Rated PG - Running time: 1:31 - Released 11/20/98

I can't figure it out. Are the films coming to us out of the British Isles really that good, or is it just that their different style is refreshing to us? I don't know, maybe it's just those darling accents. But I loved The Full Monty, I loved The Boxer, and I love Waking Ned Devine. We Yanks, who have such a need for action/adventure and fabulously attractive, young leading actors, need an occasional diversion, and this is it. Much congratulation must go to 34-year-old Kirk Jones in his writing and directing debut — a beautifully produced, heartwarming film about a townful of senior citizens who conspire to claim the lottery money won by their deceased neighbor.

Ned Devine, one of the 52 residents of the small village of Tullymore, Ireland, was an avid player of the lottery. He was one of many in town who tuned in to the TV every day to watch the balls drop and the numbers appear. And one day it happened: He won the jackpot. But the excitement was a little too much for his old heart. The final sight he would see on this Earth were those brightly colored balls, their numbers exactly matching the ones printed on the slip of paper in his hand.

Jackie O'Shea (Ian Bannen), a friend of Ned's, finds out that a Tullymore local won the lotto, and sets out to determine who it was. When he finds Ned's body (played motionlessly by Jimmy Keogh), he is presented with a dual crisis: Why would the Lord play such a cruel trick on poor old Ned, and — uh — what will happen to the money? He tells his wife Annie (Fionnula Flanagan) and their friend, Michael O'Sullivan (David Kelly). After some moral wrangling and a highly symbolic dream, Jackie is convinced: Ned would have wanted his friends to share his riches. Heck, he probably would have split it with them anyway! So, with hilarious rationalizations right out of Steinbeck, they all agree on a plot to deceive the Dublin lottery and do right by their dead friend.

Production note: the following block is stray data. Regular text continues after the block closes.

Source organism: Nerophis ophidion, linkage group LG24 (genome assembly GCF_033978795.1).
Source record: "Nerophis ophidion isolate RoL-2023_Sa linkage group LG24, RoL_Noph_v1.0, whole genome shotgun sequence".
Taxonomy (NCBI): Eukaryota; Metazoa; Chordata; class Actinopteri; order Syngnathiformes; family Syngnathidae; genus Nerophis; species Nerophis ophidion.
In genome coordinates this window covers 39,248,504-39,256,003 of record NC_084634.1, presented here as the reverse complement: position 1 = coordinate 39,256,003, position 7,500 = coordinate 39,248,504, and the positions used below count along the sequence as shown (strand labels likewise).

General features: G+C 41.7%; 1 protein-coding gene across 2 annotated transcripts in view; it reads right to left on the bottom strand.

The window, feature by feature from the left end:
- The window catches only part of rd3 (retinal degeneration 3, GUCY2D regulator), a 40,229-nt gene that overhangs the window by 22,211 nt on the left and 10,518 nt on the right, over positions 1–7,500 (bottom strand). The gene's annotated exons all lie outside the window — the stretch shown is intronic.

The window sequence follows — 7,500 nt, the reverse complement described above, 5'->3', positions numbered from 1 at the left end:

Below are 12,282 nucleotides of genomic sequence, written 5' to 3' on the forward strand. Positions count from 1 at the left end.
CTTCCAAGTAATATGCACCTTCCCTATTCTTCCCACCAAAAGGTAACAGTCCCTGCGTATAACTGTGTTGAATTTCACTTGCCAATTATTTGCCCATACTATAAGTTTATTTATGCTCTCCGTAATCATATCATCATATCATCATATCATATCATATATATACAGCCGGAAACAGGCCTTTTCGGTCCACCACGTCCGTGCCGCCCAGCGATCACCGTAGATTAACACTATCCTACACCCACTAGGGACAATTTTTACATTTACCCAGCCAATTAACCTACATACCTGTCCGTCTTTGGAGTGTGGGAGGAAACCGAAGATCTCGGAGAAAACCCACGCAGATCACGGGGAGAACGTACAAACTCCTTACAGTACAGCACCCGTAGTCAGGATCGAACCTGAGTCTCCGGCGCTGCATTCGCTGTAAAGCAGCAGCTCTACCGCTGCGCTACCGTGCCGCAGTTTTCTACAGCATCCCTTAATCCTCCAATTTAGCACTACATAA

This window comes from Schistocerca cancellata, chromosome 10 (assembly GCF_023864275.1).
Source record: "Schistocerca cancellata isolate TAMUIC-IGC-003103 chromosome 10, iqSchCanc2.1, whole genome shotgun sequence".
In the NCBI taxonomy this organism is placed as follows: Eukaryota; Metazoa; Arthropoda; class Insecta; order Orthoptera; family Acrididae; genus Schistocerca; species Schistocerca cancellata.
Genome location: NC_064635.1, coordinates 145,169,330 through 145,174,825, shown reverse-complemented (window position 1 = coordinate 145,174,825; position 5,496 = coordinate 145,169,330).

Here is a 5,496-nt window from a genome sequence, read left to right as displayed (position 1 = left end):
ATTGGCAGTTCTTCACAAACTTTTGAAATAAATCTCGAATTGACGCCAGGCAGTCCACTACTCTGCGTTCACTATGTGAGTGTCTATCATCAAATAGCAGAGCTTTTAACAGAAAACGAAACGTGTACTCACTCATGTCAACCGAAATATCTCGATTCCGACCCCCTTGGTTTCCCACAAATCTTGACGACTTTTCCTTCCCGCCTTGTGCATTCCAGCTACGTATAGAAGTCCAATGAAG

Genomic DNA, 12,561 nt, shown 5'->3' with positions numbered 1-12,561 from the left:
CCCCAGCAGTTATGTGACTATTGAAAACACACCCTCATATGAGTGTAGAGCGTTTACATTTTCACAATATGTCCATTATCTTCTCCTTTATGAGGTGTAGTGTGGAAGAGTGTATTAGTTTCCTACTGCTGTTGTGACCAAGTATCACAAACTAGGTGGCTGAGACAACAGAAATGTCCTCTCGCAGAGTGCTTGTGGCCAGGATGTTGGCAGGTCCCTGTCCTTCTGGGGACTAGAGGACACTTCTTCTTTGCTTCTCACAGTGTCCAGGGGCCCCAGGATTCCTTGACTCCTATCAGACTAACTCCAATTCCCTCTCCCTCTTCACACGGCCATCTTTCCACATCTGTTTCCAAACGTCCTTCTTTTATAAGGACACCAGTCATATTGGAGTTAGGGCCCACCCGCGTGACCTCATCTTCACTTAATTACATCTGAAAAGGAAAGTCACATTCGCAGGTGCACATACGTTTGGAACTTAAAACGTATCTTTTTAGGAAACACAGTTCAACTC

This film is a great study of human nature by writer/director Jones. Like The Full Monty, it pokes fun at the things we will do for cash, but it has a tender side too. An ingenious device early in the film introduces us to many characters as Jackie, Annie, and Michael try to determine who the winner is, bribing all their friends with everything from meat pies to fruity soaps. Later on, the funeral scene, where Jackie's eulogy for Ned is interrupted by the lotto man ready to write a big check, is exquisitely touching and humorous at the same time.

There is some nudity (we are treated to the naked physiques of a couple of 70-year-old men), and panoramic vistas of the green, Irish countryside. Also present is a nice sountrack of Irish folk music and drinking songs, complemented by the original music of Shaun Davey. There's plenty of enjoyment to be found here, whether it be the humor, the honest performances, or just the sheer beauty. And I have to admit, it put me in the mood for a pint. ****½

Copyright 1999 by John R. McEwen and The Republican

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